Samantha loved getting to spend some time with Ms. Lenora E. and her aide Kimyatta J. Ms. E has been a BAYADA client for over a year and gets nine hours of care a day.  She is served by the Philadelphia Corporation of Aging (PCA) office. She also met Florence G., a 101-year-old heart patient who can remain at home with her daughter because of the care we deliver. She loves her Clinical Manager Faith Brown almost as much as she loves her children, grandchildren, great-grandchildren, and great-great grandchildren. Grace is served out of the Pennsylvania Media Hospice (PMH) office.

A big thank you to the PCA and PMH staff for hosting Samantha!

Executive Director of PHA Vicki Hoak, BAYADA Aide Kimyatta J., BAYADA Client Lenora E. and Policy Aide Samantha Koehler sit and discuss home care.

NJ Personal Care Assistant Legislation A320/S1018 Awaits Governor’s Signature

Submitted by Louise Lindenmeier, Director, Government Affairs (GAO)

As we continue on our PCA journey for increased reimbursement rates, the next effort to increase the PCA reimbursement rate now sits on the governor’s desk. A320/S1018 would require the minimum reimbursement rate for PCA in managed Medicaid to be no lower than the state’s fee-for-service rate. Currently, we are asking all the PCA aides and clients to sign and send letters to the governor’s office, urging him to sign the legislation into law.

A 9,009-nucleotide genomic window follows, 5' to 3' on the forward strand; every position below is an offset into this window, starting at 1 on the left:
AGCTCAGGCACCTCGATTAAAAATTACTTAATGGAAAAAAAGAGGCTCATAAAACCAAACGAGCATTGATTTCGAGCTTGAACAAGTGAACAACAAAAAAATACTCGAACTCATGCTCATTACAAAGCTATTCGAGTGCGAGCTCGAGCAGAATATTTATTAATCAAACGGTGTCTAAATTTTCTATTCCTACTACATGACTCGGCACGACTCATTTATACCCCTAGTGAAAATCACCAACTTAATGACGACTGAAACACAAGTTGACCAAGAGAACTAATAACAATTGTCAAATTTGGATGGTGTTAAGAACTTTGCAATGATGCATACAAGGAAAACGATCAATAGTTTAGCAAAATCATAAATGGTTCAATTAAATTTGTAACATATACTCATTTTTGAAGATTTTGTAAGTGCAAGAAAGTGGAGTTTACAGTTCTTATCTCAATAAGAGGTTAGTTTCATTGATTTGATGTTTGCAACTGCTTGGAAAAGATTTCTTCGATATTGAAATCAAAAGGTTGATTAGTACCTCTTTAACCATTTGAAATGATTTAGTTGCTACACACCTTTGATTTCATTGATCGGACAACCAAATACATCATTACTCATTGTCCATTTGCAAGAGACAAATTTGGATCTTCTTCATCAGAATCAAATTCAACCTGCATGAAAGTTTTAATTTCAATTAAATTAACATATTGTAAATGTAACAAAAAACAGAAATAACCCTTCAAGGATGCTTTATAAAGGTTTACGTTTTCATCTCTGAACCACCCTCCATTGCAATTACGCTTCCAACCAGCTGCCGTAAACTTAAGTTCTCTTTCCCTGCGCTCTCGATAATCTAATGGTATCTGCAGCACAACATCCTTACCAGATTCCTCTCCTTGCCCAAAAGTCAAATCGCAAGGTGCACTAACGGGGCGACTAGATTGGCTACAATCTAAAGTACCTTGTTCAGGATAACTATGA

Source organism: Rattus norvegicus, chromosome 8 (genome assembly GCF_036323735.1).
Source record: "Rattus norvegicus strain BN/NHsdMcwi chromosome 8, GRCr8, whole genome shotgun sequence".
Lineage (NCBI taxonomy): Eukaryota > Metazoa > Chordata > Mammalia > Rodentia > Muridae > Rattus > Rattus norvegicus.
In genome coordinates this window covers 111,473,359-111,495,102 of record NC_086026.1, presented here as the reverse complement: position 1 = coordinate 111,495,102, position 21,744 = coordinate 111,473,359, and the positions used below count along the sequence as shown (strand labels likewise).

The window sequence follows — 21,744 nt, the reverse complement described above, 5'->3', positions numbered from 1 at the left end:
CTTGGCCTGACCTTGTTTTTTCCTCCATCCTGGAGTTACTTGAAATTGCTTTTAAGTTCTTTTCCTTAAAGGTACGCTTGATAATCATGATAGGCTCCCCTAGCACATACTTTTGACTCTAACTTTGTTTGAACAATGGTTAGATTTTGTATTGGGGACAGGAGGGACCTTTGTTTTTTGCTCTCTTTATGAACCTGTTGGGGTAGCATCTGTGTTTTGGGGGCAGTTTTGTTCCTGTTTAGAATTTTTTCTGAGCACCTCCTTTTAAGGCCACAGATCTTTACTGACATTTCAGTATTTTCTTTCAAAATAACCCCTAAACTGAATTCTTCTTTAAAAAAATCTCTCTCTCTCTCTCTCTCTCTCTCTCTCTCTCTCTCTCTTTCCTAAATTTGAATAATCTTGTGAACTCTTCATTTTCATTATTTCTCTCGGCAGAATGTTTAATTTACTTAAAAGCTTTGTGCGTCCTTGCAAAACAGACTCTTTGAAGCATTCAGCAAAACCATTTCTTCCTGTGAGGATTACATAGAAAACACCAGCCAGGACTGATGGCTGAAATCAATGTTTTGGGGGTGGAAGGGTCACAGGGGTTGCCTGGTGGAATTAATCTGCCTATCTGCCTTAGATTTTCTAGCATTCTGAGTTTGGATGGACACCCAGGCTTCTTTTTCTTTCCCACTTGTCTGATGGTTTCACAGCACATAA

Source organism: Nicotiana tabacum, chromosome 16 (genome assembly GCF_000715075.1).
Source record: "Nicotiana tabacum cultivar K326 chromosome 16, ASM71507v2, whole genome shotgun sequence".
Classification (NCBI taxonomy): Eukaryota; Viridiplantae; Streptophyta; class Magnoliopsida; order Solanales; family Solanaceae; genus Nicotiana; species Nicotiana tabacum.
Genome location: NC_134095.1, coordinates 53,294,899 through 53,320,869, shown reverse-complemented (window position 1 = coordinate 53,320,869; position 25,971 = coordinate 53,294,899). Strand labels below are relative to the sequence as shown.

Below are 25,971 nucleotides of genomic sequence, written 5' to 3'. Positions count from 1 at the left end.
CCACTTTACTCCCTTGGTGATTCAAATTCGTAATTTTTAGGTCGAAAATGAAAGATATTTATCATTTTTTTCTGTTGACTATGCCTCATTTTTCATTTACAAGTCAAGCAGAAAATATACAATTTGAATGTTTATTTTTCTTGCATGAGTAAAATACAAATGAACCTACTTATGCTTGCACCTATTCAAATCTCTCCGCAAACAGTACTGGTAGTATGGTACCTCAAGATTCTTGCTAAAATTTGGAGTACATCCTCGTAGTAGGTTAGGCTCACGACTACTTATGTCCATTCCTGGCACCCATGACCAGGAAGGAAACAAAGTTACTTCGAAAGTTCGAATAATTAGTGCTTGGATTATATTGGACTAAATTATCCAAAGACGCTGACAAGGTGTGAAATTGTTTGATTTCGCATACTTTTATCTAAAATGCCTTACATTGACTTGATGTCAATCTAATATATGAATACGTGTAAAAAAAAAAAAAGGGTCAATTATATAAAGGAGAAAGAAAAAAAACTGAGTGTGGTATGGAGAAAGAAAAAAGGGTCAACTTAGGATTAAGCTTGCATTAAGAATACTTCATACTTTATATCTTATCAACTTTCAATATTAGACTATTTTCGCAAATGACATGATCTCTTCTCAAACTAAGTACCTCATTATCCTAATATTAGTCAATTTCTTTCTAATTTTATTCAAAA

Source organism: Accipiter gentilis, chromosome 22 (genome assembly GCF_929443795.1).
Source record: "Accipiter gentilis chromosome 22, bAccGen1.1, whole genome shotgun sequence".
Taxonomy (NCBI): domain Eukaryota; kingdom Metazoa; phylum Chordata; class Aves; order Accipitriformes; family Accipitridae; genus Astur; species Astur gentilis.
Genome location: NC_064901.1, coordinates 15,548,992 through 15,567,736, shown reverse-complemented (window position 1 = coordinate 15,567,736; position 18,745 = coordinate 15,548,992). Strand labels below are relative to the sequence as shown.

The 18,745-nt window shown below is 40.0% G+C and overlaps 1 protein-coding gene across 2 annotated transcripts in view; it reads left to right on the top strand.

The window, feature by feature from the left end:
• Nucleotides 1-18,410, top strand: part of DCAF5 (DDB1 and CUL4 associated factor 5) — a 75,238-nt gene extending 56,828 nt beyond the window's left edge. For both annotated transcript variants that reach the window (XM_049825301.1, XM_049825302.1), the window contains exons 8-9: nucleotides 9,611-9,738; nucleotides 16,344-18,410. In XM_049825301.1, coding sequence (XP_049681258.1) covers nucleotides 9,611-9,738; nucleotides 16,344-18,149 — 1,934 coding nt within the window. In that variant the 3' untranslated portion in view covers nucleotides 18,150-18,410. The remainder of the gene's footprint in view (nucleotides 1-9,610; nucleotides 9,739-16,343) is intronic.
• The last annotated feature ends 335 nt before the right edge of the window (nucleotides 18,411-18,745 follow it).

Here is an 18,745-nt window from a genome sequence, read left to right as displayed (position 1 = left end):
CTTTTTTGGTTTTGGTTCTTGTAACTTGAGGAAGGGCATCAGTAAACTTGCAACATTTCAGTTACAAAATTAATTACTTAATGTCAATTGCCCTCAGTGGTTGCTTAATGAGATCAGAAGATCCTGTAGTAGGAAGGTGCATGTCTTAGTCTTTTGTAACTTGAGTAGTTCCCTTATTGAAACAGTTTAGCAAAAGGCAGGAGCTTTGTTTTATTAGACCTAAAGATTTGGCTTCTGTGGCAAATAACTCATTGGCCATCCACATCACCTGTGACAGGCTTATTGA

North Carolina Budget Released

Submitted by Lee Dobson, Area Director, NC Government Affairs (GAO)

On June 19, lawmakers released a $23 billion budget for 2017-2019. Below are some of the provisions impacting us:

  • Increased Personal Care Services Rate: This provision increases the Medicaid rate for aide services under the Personal Care Services (PCS) program and the Community Alternatives Program for Children (CAP-C). The rate will increase from $13.88 to $15.50 (July 1, 2017) and $15.60 (January 1, 2018) pending approval from the Centers for Medicare & Medicaid Services (CMS). Much to our disappointment, CAP-DA was left out of the budget. A technical issue made it difficult to increase the CAP-DA rate within the established budget neutrality requirement. A rate increase would have meant fewer authorized hours for clients to stay within overall program requirements. BAYADA’s Government Affairs Office continues to work on a solution.